The symbol would change shape depending on how and when I looked at it. I stared into its surface for some time; perhaps even longer than I'd already spent reading the second volume as I recalled it. I cannot remember any of the forms the symbol took beyond the way it seemed to learn to wrap around my face, constrict my head within it. And there within that I could see the longer stretching walls of its one form, where within it from the void of it, all other symbols became cleft. 

I kept waiting for the urge to turn the page to occur upon me, to feel the splitting of myself again in two as I had in the middle volume, though the longer that I waited, the more I knew the book would learn how to say what it had always meant to say; the awaiting text not ever there until I turned the page to see it. 


The cancer, if that is indeed what it was that had taken both my parents, spread through me rapidly in coming days. Because I was not eating or drinking, because of the book, its inclination to take me over from the inside accelerated, assumed new circuits, circled places in me where I still remembered who I was and systematically eliminated them, repurposing my flesh for its pursuits. 

In this way, I began to understand how the act of reading was exactly like the act of writing; and the act of writing was a life, one lived not parallel to flesh, but splitting through it. 

What any word said was only the beginning of its intentions for me, and for every other eye the word had entered, and appeared. 


I began this section of my document by stating that I closed the book, but that actually could not be true. I am still reading the book as we speak, as I am speaking; the book is not closed.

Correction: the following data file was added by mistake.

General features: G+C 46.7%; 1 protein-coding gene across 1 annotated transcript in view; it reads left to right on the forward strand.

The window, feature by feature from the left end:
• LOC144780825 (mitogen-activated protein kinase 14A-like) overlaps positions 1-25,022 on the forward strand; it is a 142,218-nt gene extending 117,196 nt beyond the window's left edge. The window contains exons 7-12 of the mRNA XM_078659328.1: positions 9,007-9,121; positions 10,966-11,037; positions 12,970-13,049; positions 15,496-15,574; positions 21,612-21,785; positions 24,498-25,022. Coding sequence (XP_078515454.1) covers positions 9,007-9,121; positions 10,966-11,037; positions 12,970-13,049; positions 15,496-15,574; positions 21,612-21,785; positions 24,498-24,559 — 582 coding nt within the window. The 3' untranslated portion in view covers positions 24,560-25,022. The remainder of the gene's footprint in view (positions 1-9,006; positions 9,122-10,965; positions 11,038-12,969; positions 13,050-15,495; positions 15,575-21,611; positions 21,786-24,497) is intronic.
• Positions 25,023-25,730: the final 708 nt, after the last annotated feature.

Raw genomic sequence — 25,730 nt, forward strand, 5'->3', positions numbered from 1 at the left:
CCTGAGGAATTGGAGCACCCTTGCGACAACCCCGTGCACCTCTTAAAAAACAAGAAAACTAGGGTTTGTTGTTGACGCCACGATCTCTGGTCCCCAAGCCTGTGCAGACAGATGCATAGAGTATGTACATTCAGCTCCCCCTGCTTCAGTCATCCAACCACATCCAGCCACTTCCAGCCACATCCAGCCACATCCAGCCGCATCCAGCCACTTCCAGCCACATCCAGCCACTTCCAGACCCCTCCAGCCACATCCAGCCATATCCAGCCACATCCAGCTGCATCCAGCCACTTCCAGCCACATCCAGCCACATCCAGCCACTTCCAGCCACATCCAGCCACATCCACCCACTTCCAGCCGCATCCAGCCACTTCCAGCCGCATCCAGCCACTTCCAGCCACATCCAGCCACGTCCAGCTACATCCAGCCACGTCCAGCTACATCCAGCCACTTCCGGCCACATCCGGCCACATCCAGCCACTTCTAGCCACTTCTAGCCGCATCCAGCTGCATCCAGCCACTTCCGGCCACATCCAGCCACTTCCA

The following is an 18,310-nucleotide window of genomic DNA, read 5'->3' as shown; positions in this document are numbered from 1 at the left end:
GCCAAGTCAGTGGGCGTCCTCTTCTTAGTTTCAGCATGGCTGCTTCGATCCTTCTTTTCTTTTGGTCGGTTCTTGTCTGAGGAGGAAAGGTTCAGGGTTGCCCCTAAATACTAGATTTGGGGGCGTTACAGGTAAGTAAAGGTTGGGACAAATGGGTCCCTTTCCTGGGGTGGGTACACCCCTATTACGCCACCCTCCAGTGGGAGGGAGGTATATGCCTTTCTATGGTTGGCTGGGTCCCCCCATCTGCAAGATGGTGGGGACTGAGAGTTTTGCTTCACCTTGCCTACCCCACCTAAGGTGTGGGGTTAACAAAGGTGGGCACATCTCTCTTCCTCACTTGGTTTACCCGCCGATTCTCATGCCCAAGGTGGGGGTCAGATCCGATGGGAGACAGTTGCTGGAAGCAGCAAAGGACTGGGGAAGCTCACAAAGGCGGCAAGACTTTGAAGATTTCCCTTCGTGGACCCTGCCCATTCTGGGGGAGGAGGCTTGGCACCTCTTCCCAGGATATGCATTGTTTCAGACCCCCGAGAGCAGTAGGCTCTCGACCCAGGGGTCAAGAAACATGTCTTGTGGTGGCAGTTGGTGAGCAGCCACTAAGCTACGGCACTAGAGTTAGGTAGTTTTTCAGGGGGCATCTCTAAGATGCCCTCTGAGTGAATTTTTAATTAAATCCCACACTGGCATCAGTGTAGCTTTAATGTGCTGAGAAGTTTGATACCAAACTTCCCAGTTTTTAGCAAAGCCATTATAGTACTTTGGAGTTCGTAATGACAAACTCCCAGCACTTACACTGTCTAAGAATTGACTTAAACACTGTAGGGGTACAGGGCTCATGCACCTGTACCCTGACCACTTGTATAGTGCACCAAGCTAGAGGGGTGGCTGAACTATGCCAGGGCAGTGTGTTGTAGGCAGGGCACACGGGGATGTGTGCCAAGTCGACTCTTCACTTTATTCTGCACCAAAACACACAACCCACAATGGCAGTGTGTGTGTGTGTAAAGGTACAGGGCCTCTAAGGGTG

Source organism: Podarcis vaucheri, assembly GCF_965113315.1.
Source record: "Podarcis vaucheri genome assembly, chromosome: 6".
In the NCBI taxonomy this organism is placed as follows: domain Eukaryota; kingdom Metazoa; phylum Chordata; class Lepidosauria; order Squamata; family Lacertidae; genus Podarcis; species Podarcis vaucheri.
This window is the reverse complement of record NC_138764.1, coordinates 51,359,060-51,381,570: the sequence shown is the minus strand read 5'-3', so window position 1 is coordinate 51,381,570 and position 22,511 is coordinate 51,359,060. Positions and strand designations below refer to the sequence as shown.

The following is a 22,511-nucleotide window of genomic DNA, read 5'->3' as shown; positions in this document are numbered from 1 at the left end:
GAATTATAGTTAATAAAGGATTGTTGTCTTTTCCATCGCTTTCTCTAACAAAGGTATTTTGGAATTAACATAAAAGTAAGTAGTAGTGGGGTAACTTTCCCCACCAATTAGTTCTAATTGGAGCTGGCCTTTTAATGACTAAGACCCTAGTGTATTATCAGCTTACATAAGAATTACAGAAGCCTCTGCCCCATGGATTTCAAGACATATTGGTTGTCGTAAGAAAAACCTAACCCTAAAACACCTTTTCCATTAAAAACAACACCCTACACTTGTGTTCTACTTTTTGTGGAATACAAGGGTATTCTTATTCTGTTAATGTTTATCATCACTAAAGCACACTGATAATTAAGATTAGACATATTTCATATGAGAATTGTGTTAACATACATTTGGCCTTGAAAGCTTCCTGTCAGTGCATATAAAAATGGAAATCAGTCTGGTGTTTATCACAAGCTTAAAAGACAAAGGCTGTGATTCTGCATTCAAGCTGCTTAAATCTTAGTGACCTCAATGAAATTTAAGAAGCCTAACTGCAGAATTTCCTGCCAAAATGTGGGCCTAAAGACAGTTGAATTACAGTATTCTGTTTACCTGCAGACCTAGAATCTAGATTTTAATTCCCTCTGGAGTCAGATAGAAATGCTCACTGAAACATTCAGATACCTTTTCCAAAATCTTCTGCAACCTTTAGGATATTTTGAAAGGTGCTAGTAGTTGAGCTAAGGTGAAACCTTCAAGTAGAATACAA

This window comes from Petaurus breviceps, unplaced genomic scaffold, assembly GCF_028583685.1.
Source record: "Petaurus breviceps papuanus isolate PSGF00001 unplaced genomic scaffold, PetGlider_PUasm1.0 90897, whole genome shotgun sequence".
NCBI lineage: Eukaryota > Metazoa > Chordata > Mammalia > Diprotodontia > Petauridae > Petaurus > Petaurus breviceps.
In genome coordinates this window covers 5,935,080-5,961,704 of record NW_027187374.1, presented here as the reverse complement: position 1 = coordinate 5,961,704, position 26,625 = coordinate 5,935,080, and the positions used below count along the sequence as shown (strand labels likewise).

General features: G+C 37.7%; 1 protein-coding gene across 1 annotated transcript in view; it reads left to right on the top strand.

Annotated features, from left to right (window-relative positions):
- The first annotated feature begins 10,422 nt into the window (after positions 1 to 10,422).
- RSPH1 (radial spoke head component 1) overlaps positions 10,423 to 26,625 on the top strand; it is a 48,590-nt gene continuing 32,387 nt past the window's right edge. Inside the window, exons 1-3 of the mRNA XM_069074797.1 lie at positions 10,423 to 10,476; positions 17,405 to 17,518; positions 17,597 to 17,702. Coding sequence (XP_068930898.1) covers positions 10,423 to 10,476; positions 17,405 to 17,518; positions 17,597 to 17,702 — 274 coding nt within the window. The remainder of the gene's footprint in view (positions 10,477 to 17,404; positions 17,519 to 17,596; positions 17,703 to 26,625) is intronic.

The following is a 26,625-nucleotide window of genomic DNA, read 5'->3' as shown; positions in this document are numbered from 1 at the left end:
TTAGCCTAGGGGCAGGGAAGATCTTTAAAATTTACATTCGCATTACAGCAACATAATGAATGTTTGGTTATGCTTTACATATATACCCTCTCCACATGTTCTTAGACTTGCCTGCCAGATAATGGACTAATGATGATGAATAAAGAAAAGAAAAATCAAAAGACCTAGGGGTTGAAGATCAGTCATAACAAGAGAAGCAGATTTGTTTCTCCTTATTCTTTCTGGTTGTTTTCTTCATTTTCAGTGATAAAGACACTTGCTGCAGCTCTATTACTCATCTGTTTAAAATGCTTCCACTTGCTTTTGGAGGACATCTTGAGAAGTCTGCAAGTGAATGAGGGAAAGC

I am the same age as I had been when I began. 

Wherein as I awaited the turning of the pages, any instant, it was not my flesh that did the job; not you or I or any other, but what had been described therein between us in our wake, a phantom space within which the sickness had already learned to spread as information, story, to claim our fate; one wherein seeing was still not believing and vice versa; whether you are actually receiving this or not; however old or ill you believe you are, however silent; as language fills the space of all there is.


I see myself stand and walk to approach the covered window of the only room I've ever known.

I see me pull the curtain back and move to press my head against the glass and look out upon no daylight. 

I see there is no world there. 

There is no glass, no land, no size. 

At last, I am not reading.

You are reading.